HPV infection in men


Human Papilloma Virus (HPV) infection is the most common sexually transmitted disease (STD). We know different types of HPV. Some of them increase cancer risk. The virus cannot survive alone for a long time outside the infected cells. Therefore, the infection is possible only during prolonged and intimate contact skin to skin or mucosa to mucosa. All kinds of sex are at risk for infection and the virus can be found in the genital area, internally in the vagina in the uterine cervix, in the anal canal, and in the oral mucosa.

HPV is a common sexually transmitted infection. Most new HPV infections occur in adolescents and young adults. Although most sexually active adults have been exposed to HPV, new infections can occur with a new sex partner or when the patient has multiple partners.

After the contact, HPV can live inside the infected cells for months. The infection starts silent, and, in most cases, the competent immune system can eliminate the infection without the patient noticing. In fact, most HPV infections are transient and asymptomatic and cause no clinical problems. In other cases, the virus survives and replicates causing a wart which is the typical skin or mucosal abnormality, the only visible sign of the viral infection.

Men and women have different expressions of the disease. In men, they can become visible to the human eye only after several weeks or months. They may be small. The top of the growths may look like a cauliflower. They may occur as a cluster of warts, or just one wart. Rarely, however, genital warts can multiply into large clusters, in someone with a suppressed immune system.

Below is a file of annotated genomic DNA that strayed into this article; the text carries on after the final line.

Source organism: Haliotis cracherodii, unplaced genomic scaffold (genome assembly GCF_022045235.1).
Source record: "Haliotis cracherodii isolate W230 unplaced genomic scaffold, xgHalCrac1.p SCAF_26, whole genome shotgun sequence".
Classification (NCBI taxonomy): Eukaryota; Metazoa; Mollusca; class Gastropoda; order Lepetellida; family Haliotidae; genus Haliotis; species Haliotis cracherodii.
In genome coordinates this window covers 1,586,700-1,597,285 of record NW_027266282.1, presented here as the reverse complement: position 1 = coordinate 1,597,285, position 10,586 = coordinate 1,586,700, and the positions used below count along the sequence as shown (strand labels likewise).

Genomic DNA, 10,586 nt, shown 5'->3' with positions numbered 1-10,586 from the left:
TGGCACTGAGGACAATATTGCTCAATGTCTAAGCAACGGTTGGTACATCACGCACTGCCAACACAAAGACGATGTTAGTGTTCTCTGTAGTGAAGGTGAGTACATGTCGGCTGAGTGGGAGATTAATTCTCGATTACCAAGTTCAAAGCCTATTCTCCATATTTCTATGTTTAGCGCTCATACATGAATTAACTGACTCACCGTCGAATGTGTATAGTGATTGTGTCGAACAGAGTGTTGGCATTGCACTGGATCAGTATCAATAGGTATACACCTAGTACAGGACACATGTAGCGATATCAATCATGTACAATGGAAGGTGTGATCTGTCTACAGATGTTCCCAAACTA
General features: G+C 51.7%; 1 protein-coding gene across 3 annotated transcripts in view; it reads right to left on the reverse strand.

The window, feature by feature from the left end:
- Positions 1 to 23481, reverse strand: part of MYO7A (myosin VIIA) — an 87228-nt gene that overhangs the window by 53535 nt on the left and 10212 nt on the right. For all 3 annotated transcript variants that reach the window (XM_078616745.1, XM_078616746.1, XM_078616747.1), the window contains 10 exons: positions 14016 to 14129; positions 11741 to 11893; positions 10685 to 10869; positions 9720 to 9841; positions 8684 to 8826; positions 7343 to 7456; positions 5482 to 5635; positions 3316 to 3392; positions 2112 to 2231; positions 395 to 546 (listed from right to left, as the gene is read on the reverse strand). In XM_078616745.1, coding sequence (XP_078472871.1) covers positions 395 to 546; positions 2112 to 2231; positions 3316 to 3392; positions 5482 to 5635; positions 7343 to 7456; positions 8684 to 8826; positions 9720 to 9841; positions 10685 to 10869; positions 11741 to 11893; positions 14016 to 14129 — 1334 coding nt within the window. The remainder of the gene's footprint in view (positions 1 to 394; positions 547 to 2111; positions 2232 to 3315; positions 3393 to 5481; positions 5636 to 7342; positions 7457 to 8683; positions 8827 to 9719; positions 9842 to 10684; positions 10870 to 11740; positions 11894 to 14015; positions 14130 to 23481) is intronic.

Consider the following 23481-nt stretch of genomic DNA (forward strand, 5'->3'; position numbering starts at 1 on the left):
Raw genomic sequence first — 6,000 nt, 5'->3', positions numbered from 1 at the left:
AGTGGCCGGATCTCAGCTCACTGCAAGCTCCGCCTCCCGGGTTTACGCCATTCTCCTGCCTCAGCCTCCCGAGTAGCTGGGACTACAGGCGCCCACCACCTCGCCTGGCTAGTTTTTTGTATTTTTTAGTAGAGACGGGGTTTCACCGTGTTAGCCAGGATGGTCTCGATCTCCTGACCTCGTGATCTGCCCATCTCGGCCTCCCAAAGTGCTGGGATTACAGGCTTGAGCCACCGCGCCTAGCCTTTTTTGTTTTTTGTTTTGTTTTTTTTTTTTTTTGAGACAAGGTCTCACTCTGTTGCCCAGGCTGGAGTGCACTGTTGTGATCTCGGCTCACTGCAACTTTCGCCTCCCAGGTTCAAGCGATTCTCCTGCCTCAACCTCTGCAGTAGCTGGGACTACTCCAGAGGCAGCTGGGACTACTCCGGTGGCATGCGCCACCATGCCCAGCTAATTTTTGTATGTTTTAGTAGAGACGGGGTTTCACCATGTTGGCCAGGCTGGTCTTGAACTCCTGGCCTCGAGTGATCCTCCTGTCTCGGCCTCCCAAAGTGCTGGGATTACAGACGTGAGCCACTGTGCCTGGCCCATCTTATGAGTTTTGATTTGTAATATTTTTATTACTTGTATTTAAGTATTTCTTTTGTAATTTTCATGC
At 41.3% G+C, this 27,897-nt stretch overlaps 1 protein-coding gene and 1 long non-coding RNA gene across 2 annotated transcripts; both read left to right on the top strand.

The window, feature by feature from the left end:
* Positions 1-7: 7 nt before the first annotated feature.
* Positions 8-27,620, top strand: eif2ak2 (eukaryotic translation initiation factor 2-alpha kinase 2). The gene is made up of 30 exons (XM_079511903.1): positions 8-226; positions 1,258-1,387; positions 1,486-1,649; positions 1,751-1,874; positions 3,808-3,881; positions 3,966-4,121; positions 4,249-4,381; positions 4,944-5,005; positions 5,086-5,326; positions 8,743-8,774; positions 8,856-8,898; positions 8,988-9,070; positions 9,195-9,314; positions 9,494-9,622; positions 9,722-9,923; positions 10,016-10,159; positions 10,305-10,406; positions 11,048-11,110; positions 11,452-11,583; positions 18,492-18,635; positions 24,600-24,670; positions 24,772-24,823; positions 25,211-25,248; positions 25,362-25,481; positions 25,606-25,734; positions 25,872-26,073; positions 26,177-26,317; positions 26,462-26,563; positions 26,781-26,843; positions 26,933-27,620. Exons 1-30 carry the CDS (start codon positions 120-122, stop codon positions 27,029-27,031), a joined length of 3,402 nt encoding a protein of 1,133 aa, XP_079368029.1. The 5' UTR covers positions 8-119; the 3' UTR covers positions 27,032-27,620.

HPV infection is not cancer but can cause changes in the body that lead to penile cancer in men if left untreated. Cancer develops very slowly and may not be diagnosed until years, or even decades, after HPV infection. Currently, there is not any test to identify who will develop cancer after getting HPV.


The HPV infection cannot be diagnosed before there are signs or symptoms (warts). In fact, there is currently no approved test for HPV in men. Therefore, routine testing (also called 'screening') to check for HPV or HPV-related disease before there are signs or symptom, is not recommended by the Centers for Disease Control and Prevention in the United States.

The physical examination of the penile, scrotal or pubic warts by urologist, andrologist or dermatologist is enough to diagnose the HPV infection. The warts have the typical appearance described above. The optical magnification after treating the skin with trichloroacetic acid (penoscopy), is useful to diagnose microscopic warts hardly visible to the naked eye.

No clinical antibody test can determine whether a person is already immune or still susceptible to any given HPV type.


The eradication of the virus occurs with the destruction of all warts visible. Laser, cryo-ablation, or electro-cautery are effective treatments. The radical treatment (destroying all macroscopic and microscopic warts) is crucial to get rid of HPV infection. During treatment, small warts, or flat lesions not visible to the naked eye can be highlighted with the use of trichloroacetic acid solutions and magnifying tools (penoscopy). Often, we need more than one session to get rid of infection.